Thanks, Ms. Rowling.

All good things must come to an end, and tonight we say good-bye to Harry and Hermione and Ron. Luckily, I will still get to see my son through the reading of most of the books. My daughter will hold as tightly to this series as she does her much-loved puppy who now resembles some sort of sick-looking, once fluffy rag. But, indeed, it is hard to let go.

I have been thinking a lot about why this is such a big deal. At it's most basic, Harry Potter is a good series. By nature, I am not a fan of fantasy, but this series had characters whose insecurities I felt drawn to so much so that entering their magical work did not alienate me. That had never happened to me before. The fact that is well-written restores my faith in our culture when we collectively get on board with something that captivates us and engages our minds and is well-done. This isn't always the case with cultural phenomenons.

JK Rowling, whose journey is mind-blowing even to her, is just like one of us. She has been up front about how the story just "dropped into her head" on one of countless train rides. As a single mother on a train long ago, she kept at that story while pursuing more practical means of getting by. Yet she couldn't ignore what was in her heart and her head. Listening to the art that resides within us is a lesson we can all benefit from. Her situation, while singular in its enormity, speaks to the possibilities of what happens when you follow your those little inklings and ideas.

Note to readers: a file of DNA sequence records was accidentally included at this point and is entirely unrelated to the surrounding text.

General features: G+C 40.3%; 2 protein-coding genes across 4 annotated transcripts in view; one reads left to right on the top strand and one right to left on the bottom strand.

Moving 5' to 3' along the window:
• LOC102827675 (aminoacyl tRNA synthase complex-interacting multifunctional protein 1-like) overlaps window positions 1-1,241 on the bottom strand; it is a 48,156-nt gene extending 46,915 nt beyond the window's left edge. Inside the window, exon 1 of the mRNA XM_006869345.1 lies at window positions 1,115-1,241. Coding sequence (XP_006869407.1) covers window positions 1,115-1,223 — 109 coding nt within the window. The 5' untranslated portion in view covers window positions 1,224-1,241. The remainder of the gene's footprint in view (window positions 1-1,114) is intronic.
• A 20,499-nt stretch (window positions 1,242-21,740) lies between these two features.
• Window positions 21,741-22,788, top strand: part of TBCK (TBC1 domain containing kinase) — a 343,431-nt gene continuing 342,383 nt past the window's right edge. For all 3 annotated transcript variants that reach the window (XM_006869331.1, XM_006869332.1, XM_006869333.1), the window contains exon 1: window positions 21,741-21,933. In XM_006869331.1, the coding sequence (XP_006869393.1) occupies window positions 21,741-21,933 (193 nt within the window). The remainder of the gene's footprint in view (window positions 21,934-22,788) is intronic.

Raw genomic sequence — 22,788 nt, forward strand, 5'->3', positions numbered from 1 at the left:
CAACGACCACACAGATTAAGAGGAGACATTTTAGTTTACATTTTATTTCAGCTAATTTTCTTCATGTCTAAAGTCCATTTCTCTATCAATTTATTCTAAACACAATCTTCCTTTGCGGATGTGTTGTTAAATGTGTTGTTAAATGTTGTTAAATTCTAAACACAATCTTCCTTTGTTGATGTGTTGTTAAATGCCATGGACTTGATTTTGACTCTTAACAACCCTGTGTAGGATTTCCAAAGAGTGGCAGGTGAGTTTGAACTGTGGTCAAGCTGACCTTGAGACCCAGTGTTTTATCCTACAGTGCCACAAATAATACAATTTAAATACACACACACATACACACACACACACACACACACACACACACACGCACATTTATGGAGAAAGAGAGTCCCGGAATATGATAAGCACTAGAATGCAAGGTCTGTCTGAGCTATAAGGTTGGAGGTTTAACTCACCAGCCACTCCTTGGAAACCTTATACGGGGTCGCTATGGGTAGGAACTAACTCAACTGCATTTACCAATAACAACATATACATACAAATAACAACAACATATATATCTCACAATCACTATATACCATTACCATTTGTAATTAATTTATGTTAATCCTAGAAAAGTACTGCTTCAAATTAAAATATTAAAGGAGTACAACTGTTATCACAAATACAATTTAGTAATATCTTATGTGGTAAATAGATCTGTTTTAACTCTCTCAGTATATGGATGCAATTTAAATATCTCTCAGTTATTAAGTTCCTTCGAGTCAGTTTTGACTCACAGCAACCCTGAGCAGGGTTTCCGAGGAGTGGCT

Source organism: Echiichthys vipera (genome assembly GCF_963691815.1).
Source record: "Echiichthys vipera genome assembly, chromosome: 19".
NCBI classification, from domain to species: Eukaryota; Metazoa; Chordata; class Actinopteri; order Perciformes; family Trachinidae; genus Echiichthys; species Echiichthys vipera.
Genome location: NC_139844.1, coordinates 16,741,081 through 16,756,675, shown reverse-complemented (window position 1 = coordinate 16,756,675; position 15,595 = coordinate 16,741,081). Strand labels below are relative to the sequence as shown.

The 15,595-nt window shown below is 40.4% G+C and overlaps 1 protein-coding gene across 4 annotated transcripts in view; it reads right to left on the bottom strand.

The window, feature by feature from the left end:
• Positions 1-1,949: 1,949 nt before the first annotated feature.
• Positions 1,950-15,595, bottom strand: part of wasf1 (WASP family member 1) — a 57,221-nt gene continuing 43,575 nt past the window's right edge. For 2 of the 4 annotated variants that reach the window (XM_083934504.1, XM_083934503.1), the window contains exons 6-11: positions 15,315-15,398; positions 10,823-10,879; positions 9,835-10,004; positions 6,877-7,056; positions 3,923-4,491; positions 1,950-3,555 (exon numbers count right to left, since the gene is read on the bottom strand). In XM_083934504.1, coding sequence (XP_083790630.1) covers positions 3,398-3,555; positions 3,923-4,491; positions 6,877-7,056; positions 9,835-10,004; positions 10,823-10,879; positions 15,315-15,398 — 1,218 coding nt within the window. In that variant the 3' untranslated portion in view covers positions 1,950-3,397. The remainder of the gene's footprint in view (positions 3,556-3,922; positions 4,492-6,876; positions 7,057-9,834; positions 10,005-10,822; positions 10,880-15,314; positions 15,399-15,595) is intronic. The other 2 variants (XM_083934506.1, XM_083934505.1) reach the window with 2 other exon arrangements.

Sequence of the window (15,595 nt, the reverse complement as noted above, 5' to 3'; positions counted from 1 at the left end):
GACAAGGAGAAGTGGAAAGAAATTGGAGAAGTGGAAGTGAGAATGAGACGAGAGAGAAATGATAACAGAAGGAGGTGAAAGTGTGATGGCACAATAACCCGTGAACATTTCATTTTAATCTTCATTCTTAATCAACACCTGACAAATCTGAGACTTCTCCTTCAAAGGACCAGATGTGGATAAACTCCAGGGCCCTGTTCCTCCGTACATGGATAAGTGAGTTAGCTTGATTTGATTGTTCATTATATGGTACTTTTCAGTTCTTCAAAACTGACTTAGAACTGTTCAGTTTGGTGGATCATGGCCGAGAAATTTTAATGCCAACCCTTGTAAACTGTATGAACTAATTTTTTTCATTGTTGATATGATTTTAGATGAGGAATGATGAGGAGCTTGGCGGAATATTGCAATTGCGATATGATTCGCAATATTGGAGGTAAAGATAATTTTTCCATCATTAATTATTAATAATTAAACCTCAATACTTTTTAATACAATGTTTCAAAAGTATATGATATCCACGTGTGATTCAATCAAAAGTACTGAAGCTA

And of course, there are the countless lessons learned from Harry, Dumbledore, and company- far too many to list. But among the best is we truly we cannot underestimate the power of love. Trite as it may sound, Voldemort just doesn't understand that Harry's mother could have loved him enough to die for him. It is a feeling that he never experienced--true, untarnished, in-your-face love and serves as the ulitmate protection for Harry.

It might be over, but it won't be soon forgotten. Many of us will share Harry Potter with our kids and grandkids and in doing so, keep Hogwarts alive and well for years to come.

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